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Year : 2011  |  Volume : 52  |  Issue : 2  |  Page : 71-73

Update on paediatric urolithiasis in North-Eastern Nigeria

Paediatric Surgical unit, Department of Surgery, University of Maiduguri Teaching Hospital, Nigeria

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J Y Chinda
Paediatric Surgical unit, Department of Surgery, University of Maiduguri Teaching Hospital
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Source of Support: None, Conflict of Interest: None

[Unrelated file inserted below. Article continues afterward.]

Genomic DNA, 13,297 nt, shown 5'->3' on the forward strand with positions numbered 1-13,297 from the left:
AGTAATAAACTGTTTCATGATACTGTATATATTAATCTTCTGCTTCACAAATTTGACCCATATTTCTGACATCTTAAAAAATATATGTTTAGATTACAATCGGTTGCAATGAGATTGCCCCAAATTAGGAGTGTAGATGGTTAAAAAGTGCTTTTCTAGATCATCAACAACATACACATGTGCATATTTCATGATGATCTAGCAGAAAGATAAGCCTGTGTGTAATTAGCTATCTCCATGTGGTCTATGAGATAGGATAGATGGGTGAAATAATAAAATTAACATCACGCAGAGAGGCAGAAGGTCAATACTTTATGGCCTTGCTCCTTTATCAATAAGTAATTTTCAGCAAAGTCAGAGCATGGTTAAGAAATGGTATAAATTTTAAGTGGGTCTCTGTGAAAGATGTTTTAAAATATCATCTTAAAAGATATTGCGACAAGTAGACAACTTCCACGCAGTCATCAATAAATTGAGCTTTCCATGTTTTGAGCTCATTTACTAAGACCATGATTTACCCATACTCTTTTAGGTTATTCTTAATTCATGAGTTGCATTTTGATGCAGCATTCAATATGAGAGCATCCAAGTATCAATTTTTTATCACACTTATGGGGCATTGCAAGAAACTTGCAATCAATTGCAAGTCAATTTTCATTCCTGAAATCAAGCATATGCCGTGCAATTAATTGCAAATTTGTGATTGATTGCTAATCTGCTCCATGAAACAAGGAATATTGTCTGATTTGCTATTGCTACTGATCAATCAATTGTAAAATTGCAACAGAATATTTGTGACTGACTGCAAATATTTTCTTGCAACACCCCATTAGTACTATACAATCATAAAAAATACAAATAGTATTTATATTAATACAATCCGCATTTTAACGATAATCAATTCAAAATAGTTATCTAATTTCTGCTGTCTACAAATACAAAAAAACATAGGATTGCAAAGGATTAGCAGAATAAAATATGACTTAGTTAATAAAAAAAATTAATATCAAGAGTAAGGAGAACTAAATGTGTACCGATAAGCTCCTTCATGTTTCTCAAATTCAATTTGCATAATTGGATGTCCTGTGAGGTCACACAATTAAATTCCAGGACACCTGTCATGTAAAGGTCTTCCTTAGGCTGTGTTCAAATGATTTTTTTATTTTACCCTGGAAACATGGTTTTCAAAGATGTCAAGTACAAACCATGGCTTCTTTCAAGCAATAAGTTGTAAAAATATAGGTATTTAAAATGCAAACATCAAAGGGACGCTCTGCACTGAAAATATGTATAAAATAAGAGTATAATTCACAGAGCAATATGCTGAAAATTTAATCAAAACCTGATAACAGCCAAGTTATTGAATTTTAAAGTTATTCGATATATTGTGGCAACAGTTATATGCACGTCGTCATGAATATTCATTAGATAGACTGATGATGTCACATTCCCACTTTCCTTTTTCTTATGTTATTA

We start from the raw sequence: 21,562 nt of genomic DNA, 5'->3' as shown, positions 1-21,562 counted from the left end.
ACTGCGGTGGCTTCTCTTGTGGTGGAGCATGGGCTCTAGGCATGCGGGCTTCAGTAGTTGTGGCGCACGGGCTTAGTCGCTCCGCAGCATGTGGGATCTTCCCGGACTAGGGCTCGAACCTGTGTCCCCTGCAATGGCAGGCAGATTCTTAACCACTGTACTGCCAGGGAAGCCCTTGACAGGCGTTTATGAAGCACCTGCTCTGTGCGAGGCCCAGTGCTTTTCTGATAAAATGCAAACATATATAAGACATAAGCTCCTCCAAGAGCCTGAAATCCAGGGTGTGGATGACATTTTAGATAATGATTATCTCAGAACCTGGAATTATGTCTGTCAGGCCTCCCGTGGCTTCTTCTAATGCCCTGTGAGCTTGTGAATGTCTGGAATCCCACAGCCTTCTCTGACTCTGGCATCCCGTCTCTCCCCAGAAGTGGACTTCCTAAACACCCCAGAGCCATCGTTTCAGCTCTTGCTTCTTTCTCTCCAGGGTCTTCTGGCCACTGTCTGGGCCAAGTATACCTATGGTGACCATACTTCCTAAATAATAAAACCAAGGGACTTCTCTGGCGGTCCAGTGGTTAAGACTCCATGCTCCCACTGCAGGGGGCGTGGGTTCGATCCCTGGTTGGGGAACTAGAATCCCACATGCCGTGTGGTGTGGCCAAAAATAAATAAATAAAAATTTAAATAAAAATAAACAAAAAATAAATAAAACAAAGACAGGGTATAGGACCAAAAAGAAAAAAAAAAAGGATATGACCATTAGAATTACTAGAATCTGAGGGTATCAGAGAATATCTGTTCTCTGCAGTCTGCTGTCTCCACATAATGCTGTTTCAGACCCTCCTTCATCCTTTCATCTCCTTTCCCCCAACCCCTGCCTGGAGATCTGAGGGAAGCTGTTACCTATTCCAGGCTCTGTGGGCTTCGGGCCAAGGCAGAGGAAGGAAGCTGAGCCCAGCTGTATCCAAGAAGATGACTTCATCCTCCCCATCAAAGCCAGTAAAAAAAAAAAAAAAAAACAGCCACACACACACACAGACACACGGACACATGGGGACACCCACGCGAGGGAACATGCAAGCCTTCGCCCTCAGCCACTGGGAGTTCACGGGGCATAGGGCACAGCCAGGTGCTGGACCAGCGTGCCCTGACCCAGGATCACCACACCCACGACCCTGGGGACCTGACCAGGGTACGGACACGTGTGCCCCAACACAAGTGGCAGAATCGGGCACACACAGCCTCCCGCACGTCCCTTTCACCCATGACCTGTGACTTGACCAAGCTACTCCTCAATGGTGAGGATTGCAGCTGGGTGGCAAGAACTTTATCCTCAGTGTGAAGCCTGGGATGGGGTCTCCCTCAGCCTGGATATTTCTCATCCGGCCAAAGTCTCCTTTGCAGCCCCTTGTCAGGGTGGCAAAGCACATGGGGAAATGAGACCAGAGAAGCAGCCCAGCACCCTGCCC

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Background: Among the Childhood urolithiasis, bladder stones appear to predominate. We reviewed our experience in the management of urolithiasis in children, highlighting recent changes observed in our practice. Patients and Methods: In the period between January, 2004 and December, 2009, 56 children with urinary stones were retrospectively reviewed. Results: Over the last 6 years, 56 children were managed for childhood urinary stones in our center. Their ages ranged from 9 months to 15 years (mean age: 6.7 years). There were 46 boys and 10 girls (M:F= 4.6:1). Eighteen (32.1%) children were below 5 years of age, 28(50.0%) were between 5-10 years and 10(17.9%) were 10-15 years of age. Majority 39(69.4%) of the stones were located in the upper urinary tract (UUT), 16 (28.6%) were in the lower urinary tract (LUT) and 1(1.8%) were in both UUT and LUT. In 2 cases, (3.6%) of bilateral ureteric stones were due to concomitant schistosomal fibrosis of the distal ureters, otherwise no other aetiological factors were identified. One patient passed the stone spontaneously, while the remaining had open surgical removal with no mortality. Postoperative morbidity occurred in 5 patients, (8.9%) wound infection in 4patients and vesicocutaneous fistula in one patient. Conclusion : Paedatric urolithiasis is a common occurrence in our setting, affecting predominantly the upper urinary tract.

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